The first major step towards the modern day well logging occurred in the 1800s. In early 1800s, the oilfield workers wrote down what they observed at various depths. The data was detailed, but not precise. They include, problems, types of formations, drilling speeds at various intervals and encounter of water or hydrocarbons.

The Engineers Conrad Schlumberger and Marcel Schlumberger in the early 1900s came up with the next major step for well logging. They used electrical measurements to map the subsurface. Their first log was an electrical resistivity measurement made in 1927. They are the pioneers and founders of the now famous Schlumberger Limited well servicing company.

Types of Logs

Gamma Ray Log

Today we use multiple types of logs. In addition to improved 1927 style resistivity (RS) logs, we also use gamma ray (GR) logs, neutron density logs (Phi-D, Phi-N, Bluk), photoelectric (PEF) logs and few others.

Some logs are used for analysis of borehole conditions instead of lithology. Caliper log and temperature log for example are used for determining the stability of the borehole and the formations immediately next to the drilling surface. These parameters are important in preventing disasters such as borehole collapse and well blowouts.

Resistivity (RS): Resistivity is often used in mineral exploration because it relies on ability to flow current through a formation. Higher metallic minerals often result in lower resistivity readings.

Gamma Ray (GR): Very useful in identifying sandstone regions. Low GR reading indicates sandstone. Sandstones are associated with higher porosity hence have the possibility to contain hydrocarbons.

Density: Used for identifying natural gas saturated zones. When logged as a combination of Phi-D and Phi-N, a crossover between the curves usually means gas saturation.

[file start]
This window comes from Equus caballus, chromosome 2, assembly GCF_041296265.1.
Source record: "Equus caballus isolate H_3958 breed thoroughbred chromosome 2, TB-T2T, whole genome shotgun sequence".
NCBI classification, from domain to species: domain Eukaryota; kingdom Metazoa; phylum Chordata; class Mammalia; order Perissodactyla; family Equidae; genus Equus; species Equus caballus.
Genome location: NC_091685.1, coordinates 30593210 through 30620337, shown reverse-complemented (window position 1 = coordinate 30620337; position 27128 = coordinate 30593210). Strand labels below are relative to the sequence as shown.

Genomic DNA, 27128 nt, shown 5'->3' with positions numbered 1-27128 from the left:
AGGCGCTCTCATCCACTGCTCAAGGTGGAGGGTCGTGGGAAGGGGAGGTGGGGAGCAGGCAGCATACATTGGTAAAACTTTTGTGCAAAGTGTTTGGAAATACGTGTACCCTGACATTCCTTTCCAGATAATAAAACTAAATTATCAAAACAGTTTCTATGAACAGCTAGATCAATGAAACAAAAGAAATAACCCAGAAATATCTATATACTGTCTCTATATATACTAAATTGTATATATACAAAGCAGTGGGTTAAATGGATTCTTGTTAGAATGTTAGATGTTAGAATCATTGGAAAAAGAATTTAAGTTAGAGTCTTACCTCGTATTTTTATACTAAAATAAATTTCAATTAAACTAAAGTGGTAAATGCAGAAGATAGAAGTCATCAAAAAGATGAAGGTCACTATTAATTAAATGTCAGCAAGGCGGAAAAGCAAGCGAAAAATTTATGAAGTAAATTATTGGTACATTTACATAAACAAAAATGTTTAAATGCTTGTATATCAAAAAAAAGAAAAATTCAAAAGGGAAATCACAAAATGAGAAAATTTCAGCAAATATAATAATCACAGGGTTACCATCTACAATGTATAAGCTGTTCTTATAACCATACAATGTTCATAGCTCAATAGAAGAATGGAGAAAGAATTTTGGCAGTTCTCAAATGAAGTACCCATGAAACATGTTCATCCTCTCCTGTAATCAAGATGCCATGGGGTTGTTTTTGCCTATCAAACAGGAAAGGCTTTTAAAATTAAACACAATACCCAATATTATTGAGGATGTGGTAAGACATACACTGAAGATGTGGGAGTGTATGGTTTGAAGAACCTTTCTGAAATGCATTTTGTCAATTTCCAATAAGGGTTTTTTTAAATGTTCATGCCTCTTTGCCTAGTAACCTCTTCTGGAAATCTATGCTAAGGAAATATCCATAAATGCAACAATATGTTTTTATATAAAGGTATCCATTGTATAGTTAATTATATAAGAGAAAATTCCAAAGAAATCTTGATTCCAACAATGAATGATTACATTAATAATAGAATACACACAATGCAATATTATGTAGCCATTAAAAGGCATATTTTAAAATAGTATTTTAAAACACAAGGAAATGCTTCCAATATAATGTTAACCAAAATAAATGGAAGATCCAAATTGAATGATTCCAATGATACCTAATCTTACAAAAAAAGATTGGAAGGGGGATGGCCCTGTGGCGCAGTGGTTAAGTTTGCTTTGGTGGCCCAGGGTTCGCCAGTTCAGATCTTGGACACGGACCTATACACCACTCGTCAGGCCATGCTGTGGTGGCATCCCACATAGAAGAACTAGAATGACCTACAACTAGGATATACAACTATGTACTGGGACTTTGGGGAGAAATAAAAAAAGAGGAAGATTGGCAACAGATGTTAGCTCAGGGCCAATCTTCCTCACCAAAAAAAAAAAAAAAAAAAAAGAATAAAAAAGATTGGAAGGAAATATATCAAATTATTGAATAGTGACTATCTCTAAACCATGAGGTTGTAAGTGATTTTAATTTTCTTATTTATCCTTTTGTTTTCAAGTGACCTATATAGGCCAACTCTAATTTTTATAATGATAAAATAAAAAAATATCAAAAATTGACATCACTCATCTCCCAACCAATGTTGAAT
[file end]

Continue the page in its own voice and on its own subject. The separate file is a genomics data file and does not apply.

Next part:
Photoelectric (PEF): Often used for identification of different types of minerals such as anhydrites.

Sonic: Sonic response decreases with high effective porosity and permeability. It can also use for identifying lithology and rock textures.

Formation properties can be derived at a higher accuracy with multiple types of logs. Therefore, we use multiple logs recorded at the same time at the same location when analyzing formations. For example, having a localized high gamma ray (GR) response indicates a sandy deposit, which is associated with hydrocarbons. However, majority of sandy deposits have no hydrocarbons. If the high GR response occur at the same location as Phi-D and Phi-N logs crossover, it indicates economically significant gas bearing sandy deposits.

Wireline Logging

In petroleum industry, wireline logging is used for real time monitoring of borehole conditions and formation properties. LWD wireline logs are instrumental in directional (horizontal) drilling operations. As mention above variety of logs can be created using LWD method depending on the budget and circumstances.

Wireline logging tool.
Wireline logging tool.

Well Log

A well log has the following components;
– Well identification information
– Calibration information
– Header with scales (well ticket may also be called header)
– Log response
– Interpretations

Well log components. Highlight: header (green), scale (yellow) and logs (white).
Well log components. Highlight: header (green), scale (yellow) and logs (white).

Another piece of important information is stored in a separate file called a well ticket (or scout ticket/header). A well ticket is almost always a detailed document on history and technical information of each well.

An example well ticket - 00/09-36-056-21W4/0.
An example well ticket – 00/09-36-056-21W4/0.

Why use well logs?

Well logs are cheaper, efficient, and can be used in conjunction with variety of other data sets. The alternate method to well log analysis is the core samples analysis. It is cheaper to obtain wireline well logs than to drill wells with dedicated coring tools (figure below). Drilling using coring bits result in much slower penetration of subsurface. In most cases, companies drill using regular drill bits (figure above) to target location and replace the drilling bit with a coring bit. In essence, this increase the cost of the drilling operation especially for deep wells. In Alberta for example, we have relatively very deep wells hence LWD is a popular alternative.

Right: Core (coring) bit. Left: An example of an uncut core sample. Notice porosity in core.
Right: Core (coring) bit. Left: An example of an uncut core sample. Notice porosity in core.